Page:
After a tense Monday during which both candidates declared victory and accused the other of fraud, it appears that Jean-François Copé (pictured above) has emerged as the presumptive leader of the French right.
With just a 98-vote margin, Copé won the election for general secretary of the center-right Union pour un mouvement populaire (UMP, Union for a popular movement) of former president Nicolas Sarkozy, after an election held among UMP members on November 18. Copé defeated former prime minister François Fillon by about 50.03% to 49.97%.
Although Copé has served as general secretary since 2010, this election has taken on significant importance as a proxy fight not only for the upper hand to win the UMP’s 2017 presidential nomination, but as a proxy fight for the future of the French right. Fillon, a cosmopolitan and relatively moderate figure, was viewed by the French public as more serious about government than Sarkozy, and it was Fillon who pushed through many of Sarkozy’s reforms as the head of his government. Fillon, generally speaking, is more popular among the French electorate than Copé.
So there’s good cause for the French right to be worried about Copé’s victory. Here are four reasons why.
A split, acrimonious vote means no unity for Copé. This was perhaps the worst way for Copé to win — the narrowest of margins in an acrimonious contest against a popular former prime minister. The vote has exposed dueling camps within the UMP, one that’s a steady-as-she-goes moderate right personified by Fillon, and another that’s a more full-throated cultural right personified by Copé. While both parties largely agree on economic policy, which will be the chief terrain over which the battles of the next five years will likely be fought (to say nothing of the 2017 presidential election), the two sides disagree on tone and the issues that the UMP should emphasize. It doesn’t help that the voting’s gone off like an amaetur club contest — Fillon decided not to contest the result, but not without both sides giving voice to ballot-stuffing. The whole contest paints the UMP as a movement less than ready to assume the reins of government, let alone committed to a single strategy to return to power.
Copé’s sucess further validates Marine Le Pen. Copé attacked Ramadan during the leadership campaign and complained about ‘anti-white’ racism. It should go without saying that the Front national (FN, National Front) led by Marine Le Pen in the last presidential election, is setting the agenda of the broader French right with a greater emphasis on immigration, crime, nationalism and other cultural issues. But it’s worth repeating. Copé’s tactics — along with many of Sarkozy’s, from his time as minister of the interior in the mid-2000s to the 2007 presidential race through his presidency — are clearly influenced by the notion that France’s center-right is in danger of being overtaken by Le Pen’s far right. But Copé’s election only serves to legitimate the terms of Le Pen’s platform and bring her and the FN within what’s accepted as mainstream. With local and European elections coming in 2014, Le Pen stands an excellent chance of gaining voters from UMP-inclined voters put off by the current infighting, notwithstanding Copé’s election.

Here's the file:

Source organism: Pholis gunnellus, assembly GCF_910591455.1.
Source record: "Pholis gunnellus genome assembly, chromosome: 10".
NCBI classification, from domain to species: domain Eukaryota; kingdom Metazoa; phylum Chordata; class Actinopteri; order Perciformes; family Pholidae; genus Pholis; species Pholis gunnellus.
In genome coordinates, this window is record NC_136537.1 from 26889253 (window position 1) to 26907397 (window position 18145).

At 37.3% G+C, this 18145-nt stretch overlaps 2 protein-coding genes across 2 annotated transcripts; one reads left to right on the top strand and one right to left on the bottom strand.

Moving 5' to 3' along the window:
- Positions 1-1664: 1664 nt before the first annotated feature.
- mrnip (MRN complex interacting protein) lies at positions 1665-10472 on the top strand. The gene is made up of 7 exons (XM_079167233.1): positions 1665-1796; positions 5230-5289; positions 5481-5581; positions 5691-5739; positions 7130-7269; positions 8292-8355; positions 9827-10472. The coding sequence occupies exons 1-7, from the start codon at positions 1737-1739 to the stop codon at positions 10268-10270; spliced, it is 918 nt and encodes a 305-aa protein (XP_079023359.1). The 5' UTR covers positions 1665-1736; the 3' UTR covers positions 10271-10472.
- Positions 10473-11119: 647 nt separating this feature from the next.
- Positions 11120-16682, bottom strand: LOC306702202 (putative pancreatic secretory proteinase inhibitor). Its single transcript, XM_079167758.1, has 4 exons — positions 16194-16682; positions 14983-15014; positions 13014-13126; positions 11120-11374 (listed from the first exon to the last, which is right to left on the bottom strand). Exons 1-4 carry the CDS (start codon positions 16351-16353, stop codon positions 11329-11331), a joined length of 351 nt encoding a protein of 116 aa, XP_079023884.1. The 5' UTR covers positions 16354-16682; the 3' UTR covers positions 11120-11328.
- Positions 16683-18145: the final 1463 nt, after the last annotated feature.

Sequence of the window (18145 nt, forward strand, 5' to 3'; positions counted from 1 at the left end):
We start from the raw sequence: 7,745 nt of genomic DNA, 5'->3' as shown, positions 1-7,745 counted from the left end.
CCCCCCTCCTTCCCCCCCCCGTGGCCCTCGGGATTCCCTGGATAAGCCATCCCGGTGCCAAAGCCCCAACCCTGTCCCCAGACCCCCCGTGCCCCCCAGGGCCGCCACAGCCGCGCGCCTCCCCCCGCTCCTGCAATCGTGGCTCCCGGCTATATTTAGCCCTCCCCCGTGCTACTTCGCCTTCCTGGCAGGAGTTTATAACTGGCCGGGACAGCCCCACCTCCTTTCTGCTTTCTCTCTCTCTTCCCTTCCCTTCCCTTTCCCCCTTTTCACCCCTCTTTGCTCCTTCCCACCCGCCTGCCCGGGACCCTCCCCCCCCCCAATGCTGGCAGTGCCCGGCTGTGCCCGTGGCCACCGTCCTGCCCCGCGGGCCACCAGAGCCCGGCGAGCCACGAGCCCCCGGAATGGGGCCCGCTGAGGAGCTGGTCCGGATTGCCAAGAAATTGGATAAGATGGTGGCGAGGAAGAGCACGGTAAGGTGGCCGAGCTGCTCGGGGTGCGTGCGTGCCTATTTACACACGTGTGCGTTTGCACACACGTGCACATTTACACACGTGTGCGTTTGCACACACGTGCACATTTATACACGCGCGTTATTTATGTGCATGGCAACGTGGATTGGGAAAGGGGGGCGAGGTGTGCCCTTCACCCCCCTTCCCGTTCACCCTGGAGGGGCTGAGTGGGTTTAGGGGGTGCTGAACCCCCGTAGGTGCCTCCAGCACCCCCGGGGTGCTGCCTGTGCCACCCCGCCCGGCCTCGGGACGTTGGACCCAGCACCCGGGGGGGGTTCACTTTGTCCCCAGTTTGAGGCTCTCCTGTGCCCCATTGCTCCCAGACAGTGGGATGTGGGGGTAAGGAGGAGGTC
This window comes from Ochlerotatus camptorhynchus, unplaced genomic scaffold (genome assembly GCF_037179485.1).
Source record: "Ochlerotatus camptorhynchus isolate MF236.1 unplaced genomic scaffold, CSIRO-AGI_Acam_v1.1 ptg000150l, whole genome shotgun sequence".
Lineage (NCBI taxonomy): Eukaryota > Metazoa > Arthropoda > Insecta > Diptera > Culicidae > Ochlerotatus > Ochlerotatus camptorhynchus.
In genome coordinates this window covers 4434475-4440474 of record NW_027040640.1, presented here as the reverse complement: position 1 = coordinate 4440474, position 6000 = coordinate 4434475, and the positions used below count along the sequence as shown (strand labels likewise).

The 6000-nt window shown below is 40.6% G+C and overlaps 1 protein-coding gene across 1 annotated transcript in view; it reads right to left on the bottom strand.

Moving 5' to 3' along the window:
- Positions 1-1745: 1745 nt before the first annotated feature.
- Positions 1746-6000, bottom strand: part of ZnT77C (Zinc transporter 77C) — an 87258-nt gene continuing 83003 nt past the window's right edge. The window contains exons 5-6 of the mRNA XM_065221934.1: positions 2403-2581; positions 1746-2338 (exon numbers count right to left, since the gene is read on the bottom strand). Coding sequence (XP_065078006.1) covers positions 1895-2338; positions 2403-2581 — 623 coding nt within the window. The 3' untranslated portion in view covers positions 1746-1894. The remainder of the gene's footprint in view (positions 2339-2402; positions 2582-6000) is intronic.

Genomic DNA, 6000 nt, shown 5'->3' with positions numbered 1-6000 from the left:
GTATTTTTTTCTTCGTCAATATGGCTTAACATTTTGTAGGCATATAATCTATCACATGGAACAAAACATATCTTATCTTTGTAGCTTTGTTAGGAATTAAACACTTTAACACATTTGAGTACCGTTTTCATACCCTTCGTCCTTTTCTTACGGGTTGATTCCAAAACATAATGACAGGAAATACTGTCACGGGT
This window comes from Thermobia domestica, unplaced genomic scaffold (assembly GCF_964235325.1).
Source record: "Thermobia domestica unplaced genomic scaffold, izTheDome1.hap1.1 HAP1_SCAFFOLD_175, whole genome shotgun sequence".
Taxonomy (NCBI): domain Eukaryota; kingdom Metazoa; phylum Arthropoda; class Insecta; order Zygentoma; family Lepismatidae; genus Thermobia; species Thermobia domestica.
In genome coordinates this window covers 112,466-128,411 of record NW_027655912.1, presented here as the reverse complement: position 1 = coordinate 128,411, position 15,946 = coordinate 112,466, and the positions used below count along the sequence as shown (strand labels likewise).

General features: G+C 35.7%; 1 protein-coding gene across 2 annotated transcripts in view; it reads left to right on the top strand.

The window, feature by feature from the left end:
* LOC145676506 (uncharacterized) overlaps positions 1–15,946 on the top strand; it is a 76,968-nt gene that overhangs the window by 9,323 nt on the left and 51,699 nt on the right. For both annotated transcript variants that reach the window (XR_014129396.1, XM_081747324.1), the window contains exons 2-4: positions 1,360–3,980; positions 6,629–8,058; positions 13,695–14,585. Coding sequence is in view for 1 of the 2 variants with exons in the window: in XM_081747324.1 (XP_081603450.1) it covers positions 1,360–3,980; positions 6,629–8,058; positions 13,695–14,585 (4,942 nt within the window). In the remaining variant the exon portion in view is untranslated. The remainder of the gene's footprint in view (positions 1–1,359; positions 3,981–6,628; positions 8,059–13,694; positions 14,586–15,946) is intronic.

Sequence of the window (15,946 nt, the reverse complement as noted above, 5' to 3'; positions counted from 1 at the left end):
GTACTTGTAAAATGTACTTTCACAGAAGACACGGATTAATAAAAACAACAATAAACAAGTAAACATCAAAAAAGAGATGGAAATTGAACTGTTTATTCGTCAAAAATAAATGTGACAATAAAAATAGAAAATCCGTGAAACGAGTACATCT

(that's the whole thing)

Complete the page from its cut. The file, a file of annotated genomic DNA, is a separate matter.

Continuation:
Copé’s victory cedes the political center to Hollande. This also should go without saying, but with the UMP empasizing issues like ‘anti-white’ racism or immigation, it will have much less credibility in making the case against French president François Hollande and the government of Parti socialiste (PS, Socialist Party) prime minister Jean-Marc Ayrault. Although Hollande’s popularity is already sinking, it’s sinking because of austerity measures — both budget cuts and tax increases — and an economy that’s nearly (if not already) in recession. If anything, Hollande’s taken more criticism from the left in that he’s made trimming France’s budget deficit his top priority so far in office. And, of course, 2017 is light-years away in political time. But Copé’s victory will give Hollande the ability to dominate the center of French politics for the foreseeable future.
Copé could be a stalking horse for Sarkozy. Sarkozy, who indicated he’s leaving politics for good after losing the presidential election earlier this year, could benefit most of all from the UMP’s tumult — and Sarkozy’s own tacit encouragement for Copé’s candidacy indicates that Copé, whose style greatly emulates that of Sarkozy’s, could well be a placeholder for Sarkozy’s eventual return to frontline politics. While there’s really no way of knowing whether a Sarkozy re-emergence would be good or bad for the French right, it bears noting that the presidential race was more of a rejection of Sarkozy’s presidency than the embrace of Hollande’s program.